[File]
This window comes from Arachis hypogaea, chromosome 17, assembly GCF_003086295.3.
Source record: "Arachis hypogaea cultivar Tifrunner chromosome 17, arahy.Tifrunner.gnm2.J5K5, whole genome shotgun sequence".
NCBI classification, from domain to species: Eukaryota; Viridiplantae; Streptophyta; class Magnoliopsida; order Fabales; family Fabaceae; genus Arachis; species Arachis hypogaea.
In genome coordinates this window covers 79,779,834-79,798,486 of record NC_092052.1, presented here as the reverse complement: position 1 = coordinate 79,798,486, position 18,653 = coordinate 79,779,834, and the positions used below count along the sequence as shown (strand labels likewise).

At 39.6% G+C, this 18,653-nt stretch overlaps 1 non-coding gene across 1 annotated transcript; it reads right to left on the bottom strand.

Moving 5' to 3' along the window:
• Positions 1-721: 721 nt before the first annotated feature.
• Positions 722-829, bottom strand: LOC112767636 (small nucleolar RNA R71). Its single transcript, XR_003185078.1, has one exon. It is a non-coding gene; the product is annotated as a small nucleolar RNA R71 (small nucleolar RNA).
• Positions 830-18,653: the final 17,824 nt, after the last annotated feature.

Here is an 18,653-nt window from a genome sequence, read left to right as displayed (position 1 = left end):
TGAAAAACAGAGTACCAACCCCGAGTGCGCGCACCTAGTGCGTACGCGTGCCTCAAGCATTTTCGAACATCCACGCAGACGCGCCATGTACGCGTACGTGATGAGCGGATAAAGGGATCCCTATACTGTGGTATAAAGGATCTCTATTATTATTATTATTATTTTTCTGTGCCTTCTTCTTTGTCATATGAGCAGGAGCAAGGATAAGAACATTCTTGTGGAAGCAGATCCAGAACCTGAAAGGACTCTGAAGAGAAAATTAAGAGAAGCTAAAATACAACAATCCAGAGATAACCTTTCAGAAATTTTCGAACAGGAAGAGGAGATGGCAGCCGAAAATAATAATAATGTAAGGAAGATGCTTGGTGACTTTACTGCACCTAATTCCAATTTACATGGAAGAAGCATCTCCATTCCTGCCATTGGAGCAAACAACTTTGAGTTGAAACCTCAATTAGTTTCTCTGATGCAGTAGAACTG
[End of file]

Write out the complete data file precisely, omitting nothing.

This window comes from Arachis hypogaea, chromosome 17, assembly GCF_003086295.3.
Source record: "Arachis hypogaea cultivar Tifrunner chromosome 17, arahy.Tifrunner.gnm2.J5K5, whole genome shotgun sequence".
NCBI classification, from domain to species: Eukaryota; Viridiplantae; Streptophyta; class Magnoliopsida; order Fabales; family Fabaceae; genus Arachis; species Arachis hypogaea.
In genome coordinates this window covers 79,779,834-79,798,486 of record NC_092052.1, presented here as the reverse complement: position 1 = coordinate 79,798,486, position 18,653 = coordinate 79,779,834, and the positions used below count along the sequence as shown (strand labels likewise).

At 39.6% G+C, this 18,653-nt stretch overlaps 1 non-coding gene across 1 annotated transcript; it reads right to left on the bottom strand.

Moving 5' to 3' along the window:
• Positions 1-721: 721 nt before the first annotated feature.
• Positions 722-829, bottom strand: LOC112767636 (small nucleolar RNA R71). Its single transcript, XR_003185078.1, has one exon. It is a non-coding gene; the product is annotated as a small nucleolar RNA R71 (small nucleolar RNA).
• Positions 830-18,653: the final 17,824 nt, after the last annotated feature.

Here is an 18,653-nt window from a genome sequence, read left to right as displayed (position 1 = left end):
TGAAAAACAGAGTACCAACCCCGAGTGCGCGCACCTAGTGCGTACGCGTGCCTCAAGCATTTTCGAACATCCACGCAGACGCGCCATGTACGCGTACGTGATGAGCGGATAAAGGGATCCCTATACTGTGGTATAAAGGATCTCTATTATTATTATTATTATTTTTCTGTGCCTTCTTCTTTGTCATATGAGCAGGAGCAAGGATAAGAACATTCTTGTGGAAGCAGATCCAGAACCTGAAAGGACTCTGAAGAGAAAATTAAGAGAAGCTAAAATACAACAATCCAGAGATAACCTTTCAGAAATTTTCGAACAGGAAGAGGAGATGGCAGCCGAAAATAATAATAATGTAAGGAAGATGCTTGGTGACTTTACTGCACCTAATTCCAATTTACATGGAAGAAGCATCTCCATTCCTGCCATTGGAGCAAACAACTTTGAGTTGAAACCTCAATTAGTTTCTCTGATGCAGTAGAACTG